Shaken baby syndrome, also known as abusive head trauma, occurs as a result of mishandling of a baby. Babies have larger heads proportional to their bodies than adults, and have weaker neck muscles. Their skull is also thinner compared to a fully formed adult skull.
If a baby is picked up and shaken vigorously, the baby cannot adequately control the movement of its head which will flop back and forward and side to side with considerable force. When shaken, the baby’s brain moves back and forth inside the head. This damage can also occur as a result of dropping, throwing or hitting a baby.
Shaken baby syndrome can result in injuries that can vary from whiplash, muscle tearing, eye haemorrhages, brain haemorrhages, coma, convulsions and death. Bruising may also be seen on the arms and trunk where the baby has been held tightly. In milder cases, a baby that has been shaken vigorously will appear normal but will develop problems over time. Shaking can cause learning and developmental conditions throughout the life of the baby.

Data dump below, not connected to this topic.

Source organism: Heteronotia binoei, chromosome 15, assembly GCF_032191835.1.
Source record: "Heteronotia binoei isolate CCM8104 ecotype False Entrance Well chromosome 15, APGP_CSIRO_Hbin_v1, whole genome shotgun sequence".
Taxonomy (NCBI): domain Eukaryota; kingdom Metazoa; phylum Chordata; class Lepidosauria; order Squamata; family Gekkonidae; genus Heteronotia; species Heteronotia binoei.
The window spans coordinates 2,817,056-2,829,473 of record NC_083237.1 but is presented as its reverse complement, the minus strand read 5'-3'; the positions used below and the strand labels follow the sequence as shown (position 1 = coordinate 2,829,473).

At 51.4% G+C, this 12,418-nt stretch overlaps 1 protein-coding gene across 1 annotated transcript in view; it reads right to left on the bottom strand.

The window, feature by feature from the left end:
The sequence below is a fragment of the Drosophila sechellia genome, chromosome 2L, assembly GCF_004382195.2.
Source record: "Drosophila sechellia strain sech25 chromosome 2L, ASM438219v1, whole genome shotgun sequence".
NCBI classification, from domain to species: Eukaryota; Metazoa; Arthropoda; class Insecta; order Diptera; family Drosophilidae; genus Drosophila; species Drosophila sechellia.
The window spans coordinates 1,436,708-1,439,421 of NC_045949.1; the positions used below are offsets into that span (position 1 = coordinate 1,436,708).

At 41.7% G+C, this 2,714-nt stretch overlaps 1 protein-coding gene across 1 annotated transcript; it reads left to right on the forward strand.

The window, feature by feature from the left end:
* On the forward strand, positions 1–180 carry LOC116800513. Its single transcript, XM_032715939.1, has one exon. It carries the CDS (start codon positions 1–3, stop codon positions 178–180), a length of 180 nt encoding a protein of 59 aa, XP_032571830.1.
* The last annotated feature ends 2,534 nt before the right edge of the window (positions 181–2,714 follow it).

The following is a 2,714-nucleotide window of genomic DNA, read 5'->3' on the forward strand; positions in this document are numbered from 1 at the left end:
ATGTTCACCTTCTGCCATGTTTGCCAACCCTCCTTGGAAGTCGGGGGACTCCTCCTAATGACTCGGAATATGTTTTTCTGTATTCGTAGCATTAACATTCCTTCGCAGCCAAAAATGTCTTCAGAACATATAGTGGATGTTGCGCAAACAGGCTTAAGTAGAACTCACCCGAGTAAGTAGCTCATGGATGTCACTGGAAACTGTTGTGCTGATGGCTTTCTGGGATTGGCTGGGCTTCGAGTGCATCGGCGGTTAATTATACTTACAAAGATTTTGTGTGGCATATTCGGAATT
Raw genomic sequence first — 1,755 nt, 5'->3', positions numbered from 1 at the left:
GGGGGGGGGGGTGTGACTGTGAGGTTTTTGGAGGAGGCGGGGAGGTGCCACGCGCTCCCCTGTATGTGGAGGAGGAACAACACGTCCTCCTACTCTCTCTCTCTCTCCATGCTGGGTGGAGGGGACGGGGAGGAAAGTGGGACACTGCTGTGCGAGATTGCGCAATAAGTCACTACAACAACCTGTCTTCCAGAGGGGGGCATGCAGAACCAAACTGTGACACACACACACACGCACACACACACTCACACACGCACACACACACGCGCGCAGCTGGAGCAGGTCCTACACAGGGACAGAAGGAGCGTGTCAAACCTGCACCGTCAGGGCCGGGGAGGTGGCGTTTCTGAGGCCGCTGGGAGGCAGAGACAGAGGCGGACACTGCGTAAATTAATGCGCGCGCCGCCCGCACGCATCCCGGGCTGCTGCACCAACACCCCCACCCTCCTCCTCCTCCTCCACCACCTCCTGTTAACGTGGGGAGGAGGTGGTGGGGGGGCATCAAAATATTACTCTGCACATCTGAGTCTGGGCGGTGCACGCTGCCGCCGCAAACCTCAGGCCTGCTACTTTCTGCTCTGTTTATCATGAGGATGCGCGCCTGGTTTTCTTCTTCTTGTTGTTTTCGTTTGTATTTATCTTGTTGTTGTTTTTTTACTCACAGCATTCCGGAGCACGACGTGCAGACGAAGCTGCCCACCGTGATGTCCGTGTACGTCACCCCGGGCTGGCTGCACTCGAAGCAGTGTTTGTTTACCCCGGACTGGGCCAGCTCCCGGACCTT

Shaken baby syndrome occurs as a result of rough handling of a baby out of abuse or frustration. It is not a result of playful bouncing, lesser falls or controlled play. Accidental falls are also unlikely to cause damage to the degree of abuse.
It is important to always treat a child gently. If a person caring for a baby is experiencing trouble managing any stress or emotions relating to the care, then they should always seek help.
A CT or MRI scan can help identify any injuries as a result of shaken baby syndrome.